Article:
I sprawled in the back and looked around me. I now got to see the interface between water and land from another angle. As we gently pulled out and turned to head north, I could see the modern office blocks backing the harbour and a long row of these bus boats along the harbour. I keep saying harbour, but in fact all this was a long pool protected from the open sea by sea defences. and I could see how boats of various types occupied different parts of it.
Once out in the open water, our captain opened up the throttle and the cruiser tilted to about 30 degrees and pushed hard against the sea. As we accelerated, I kept glancing back and saw the bizarreness of Male further and further revealed. It was like Manhattan in the ocean – every inch crammed with tall apartment and office blocks. Its inshore waters were divided up into the different activities to keep such a maritime city running – I could see a larger container ship on the north west corner of the island.
As we pulled out I could see both ends of the main island and the obviousness of its limited landmass. Nearby I could see several other islands, the one holding the airport of course, but also several others which seemed to have larger populations too. Not just were there evidence of rooftops and the occasional higher rise flats, but also the various masts for communication and entertainment.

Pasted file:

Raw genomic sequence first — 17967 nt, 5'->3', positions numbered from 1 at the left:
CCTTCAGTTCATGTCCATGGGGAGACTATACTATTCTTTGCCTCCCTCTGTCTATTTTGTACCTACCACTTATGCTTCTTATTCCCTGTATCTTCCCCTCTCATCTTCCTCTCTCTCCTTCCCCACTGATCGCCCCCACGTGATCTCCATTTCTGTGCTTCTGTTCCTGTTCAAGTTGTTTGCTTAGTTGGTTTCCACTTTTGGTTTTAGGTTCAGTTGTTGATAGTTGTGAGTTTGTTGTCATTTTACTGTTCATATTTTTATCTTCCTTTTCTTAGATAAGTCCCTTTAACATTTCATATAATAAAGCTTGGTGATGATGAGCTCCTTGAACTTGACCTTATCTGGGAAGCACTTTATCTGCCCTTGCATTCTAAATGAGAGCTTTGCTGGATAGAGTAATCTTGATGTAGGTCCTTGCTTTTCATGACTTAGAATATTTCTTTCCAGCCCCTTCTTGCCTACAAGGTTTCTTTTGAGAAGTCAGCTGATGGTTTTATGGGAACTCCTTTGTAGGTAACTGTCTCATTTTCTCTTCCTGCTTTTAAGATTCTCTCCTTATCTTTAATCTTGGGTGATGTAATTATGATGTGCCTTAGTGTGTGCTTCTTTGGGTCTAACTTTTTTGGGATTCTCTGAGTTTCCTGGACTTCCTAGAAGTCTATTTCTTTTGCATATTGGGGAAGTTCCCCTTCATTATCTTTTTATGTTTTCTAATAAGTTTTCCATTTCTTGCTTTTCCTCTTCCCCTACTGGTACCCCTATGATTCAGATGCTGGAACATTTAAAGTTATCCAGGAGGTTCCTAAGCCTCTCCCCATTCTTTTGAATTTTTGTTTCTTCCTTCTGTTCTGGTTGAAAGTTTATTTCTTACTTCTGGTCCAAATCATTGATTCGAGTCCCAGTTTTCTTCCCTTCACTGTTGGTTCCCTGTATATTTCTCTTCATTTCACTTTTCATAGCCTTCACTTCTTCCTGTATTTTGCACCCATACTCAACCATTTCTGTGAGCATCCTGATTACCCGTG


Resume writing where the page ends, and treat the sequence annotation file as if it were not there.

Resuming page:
So my job was relatively simple; to obtain a map of the lac collinaire, and to find data that could overlay clay soils, arable land and flat land; all three often being present in the same area anyway.
There was a third role I was to play, that of official cartographer for the project, which meant I had to pull together reference maps of the country, location maps of the existing facilities (like the 50 or so existing fish farms in Haiti) and any schematics to help my two francophone colleagues make their points.
The first trip was in balmy May. The UK does not have a lot of links with Haiti and my route meant in had to overnight in New York on the way out. I spent one of those “Wood between the Worlds” nights – arriving late in to JFK from London, hunting for the hotel courtesy bus in amongst the paraphernalia of concrete and baggage carts; a cheery US check in followed by a quick explore of my room, shower and collapse into a very comfortable bed. Next morning an early check in meant an even earlier check out, so only a brief moment to view the Manhattan skyline from the sixth floor of my Jamaica hotel on the edge of JFK’s estate, a stodgy breakfast of pastries and tasteless coffee and then all aboard the bus back to the terminal. Although the hotel was right next to the Belt Parkway, you had to go through several residential streets. In the American scale of things these were probably lower middle class suburbs, generally respectable enough houses but nothing flash, no huge acreage of ground around them, a small yard. But still detached, usually well maintained and with elements of consumerism on show everywhere from the little trinkets in the windows, the shrubs and the well maintained car ports. Considering where I was flying to next this was a peculiar interlude of settledness and calm; a Sunday morning in Queens.
The view from my hotel
About as close as I ever get to Manhattan